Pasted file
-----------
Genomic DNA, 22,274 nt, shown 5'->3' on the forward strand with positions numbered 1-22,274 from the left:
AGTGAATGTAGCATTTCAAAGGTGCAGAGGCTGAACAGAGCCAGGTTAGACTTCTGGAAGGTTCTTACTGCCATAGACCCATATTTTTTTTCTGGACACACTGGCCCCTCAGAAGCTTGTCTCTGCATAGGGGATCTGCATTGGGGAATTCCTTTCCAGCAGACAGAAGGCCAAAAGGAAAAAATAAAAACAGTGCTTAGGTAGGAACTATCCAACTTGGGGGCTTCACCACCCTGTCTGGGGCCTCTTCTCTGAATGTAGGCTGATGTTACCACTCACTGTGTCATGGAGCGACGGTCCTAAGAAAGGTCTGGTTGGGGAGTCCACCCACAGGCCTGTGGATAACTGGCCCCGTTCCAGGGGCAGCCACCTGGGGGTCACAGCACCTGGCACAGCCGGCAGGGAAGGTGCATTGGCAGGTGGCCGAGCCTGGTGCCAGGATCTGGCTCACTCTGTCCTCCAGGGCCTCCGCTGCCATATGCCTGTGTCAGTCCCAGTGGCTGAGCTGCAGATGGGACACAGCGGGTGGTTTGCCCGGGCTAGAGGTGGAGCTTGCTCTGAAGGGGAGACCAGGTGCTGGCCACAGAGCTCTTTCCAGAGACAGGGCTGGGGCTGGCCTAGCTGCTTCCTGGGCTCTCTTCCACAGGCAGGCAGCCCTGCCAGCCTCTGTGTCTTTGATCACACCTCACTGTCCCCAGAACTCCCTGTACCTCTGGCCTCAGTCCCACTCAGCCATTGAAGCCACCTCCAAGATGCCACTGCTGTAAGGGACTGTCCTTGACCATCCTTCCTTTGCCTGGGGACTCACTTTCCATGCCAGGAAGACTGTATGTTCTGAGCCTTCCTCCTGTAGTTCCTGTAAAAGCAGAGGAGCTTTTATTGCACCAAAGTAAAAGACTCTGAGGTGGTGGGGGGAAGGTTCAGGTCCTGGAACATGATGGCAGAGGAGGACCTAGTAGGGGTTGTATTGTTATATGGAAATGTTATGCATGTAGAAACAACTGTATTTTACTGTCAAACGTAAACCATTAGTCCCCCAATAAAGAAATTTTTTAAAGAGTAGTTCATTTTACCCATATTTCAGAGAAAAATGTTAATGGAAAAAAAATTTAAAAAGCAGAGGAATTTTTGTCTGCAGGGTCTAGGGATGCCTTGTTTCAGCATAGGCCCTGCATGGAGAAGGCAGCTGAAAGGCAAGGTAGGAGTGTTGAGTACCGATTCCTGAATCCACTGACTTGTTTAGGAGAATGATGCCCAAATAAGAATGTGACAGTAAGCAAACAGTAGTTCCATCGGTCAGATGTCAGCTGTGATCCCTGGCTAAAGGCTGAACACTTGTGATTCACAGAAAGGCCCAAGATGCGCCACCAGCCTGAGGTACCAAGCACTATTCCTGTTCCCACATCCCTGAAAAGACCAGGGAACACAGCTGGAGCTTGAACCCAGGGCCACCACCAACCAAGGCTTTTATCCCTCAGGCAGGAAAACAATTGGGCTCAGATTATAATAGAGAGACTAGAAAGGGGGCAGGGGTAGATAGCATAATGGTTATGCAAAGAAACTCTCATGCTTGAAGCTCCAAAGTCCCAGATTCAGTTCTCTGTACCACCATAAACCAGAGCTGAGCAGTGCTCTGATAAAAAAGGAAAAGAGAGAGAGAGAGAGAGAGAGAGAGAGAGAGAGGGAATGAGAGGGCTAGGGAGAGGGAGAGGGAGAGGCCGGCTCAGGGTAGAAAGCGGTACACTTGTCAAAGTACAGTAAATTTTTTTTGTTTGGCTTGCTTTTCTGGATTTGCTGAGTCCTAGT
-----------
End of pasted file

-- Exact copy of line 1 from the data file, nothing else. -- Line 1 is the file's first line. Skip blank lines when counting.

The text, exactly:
Genomic DNA, 22,274 nt, shown 5'->3' on the forward strand with positions numbered 1-22,274 from the left: